COUNTERINSURGENCY LESSONS FROM MALAYA AND VIETNAM: Learning to Eat Soup with a Knife

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COUNTERINSURGENCY LESSONS FROM MALAYA AND VIETNAM: Learning to Eat Soup with a Knife, John A. Nagl, Praeger, Westport, CT, 2002, 249 pages, $67.95.

The British Army developed a successful counterinsurgency doctrine in Malaya because of its success as a learning institution, whereas in Vietnam, the U.S. Army was not a learning institution and was opposed to learning how to fight and win a counterinsurgency.

John A. Nagl is too young to have served in Vietnam, but I served as a district senior adviser in South Vietnam from 1968 to 1969. Still, Nagl has a reputation of being a determined thinker and icon breaker. His book attempts to shake up the Army by getting it to seriously consider the neglected field of counterinsurgency. For this, Nagl deserves kudos. I have several concerns about the book, however.

The topic is too broad for such a short book. Nagl's treatment of the Malayan emergency and the Vietnam conflict is terse and general, and because it is so condensed, some vital issues get little consideration. Some information is inaccurate.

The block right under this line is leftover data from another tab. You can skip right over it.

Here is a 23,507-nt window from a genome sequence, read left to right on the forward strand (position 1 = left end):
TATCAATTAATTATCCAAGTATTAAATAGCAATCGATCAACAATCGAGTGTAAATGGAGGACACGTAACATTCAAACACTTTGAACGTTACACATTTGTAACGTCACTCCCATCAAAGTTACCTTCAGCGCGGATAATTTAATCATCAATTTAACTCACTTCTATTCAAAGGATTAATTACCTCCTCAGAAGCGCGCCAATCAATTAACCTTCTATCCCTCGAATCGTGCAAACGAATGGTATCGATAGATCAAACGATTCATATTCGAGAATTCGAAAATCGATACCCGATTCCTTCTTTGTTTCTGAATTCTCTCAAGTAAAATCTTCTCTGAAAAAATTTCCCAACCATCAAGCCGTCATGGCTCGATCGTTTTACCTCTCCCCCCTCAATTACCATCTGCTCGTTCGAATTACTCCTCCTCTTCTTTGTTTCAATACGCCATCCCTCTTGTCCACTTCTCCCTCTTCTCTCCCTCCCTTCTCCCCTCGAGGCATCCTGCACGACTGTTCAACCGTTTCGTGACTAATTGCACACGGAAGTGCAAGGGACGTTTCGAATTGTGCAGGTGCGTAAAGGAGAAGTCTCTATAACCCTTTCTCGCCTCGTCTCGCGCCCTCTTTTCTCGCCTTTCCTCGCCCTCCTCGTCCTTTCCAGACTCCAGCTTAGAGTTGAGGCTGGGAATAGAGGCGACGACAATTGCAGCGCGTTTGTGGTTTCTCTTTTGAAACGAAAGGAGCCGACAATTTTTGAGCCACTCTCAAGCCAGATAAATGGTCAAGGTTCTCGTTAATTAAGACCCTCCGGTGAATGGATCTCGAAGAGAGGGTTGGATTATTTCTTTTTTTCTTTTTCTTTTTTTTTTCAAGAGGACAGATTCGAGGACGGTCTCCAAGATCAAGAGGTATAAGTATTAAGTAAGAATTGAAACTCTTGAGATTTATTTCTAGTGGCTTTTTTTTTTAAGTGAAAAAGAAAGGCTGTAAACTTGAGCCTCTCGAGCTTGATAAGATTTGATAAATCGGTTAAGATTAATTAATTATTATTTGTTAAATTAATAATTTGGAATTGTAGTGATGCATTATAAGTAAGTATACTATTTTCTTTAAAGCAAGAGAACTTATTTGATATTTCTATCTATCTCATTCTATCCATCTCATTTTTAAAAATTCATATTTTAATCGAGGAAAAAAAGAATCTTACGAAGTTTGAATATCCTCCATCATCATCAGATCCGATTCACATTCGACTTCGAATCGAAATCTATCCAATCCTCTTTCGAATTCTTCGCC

Conflicts in Malaya and Vietnam differed from each other. The war in Malaya was fought within a geographically distinct area where external support could be limited or eliminated. The Vietnam war was fought within an area that could not be cut off from necessary and ample external support. Internal and external political situations in the wars varied widely.

Logistics denial was key to counterinsurgency in both countries. The Malayan insurgency was self-contained and eventually vulnerable as the guerrillas were cut off from food. The Vietnamese insurgency received major external aid via the Ho Chi Minh Trail and small boat coastal resupply throughout the war.

Malaya remained a counterinsurgency throughout the conflict. In South Vietnam, the insurgency effectively committed suicide during the 1968 Tet Offensive and never recovered. The communist force that eventually conquered South Vietnam was a conventional force, not a guerrilla force.

In Malaya, the British used small forces for village and hamlet security while avoiding large operations, indiscriminate use of artillery, and fruitless jungle bashing. …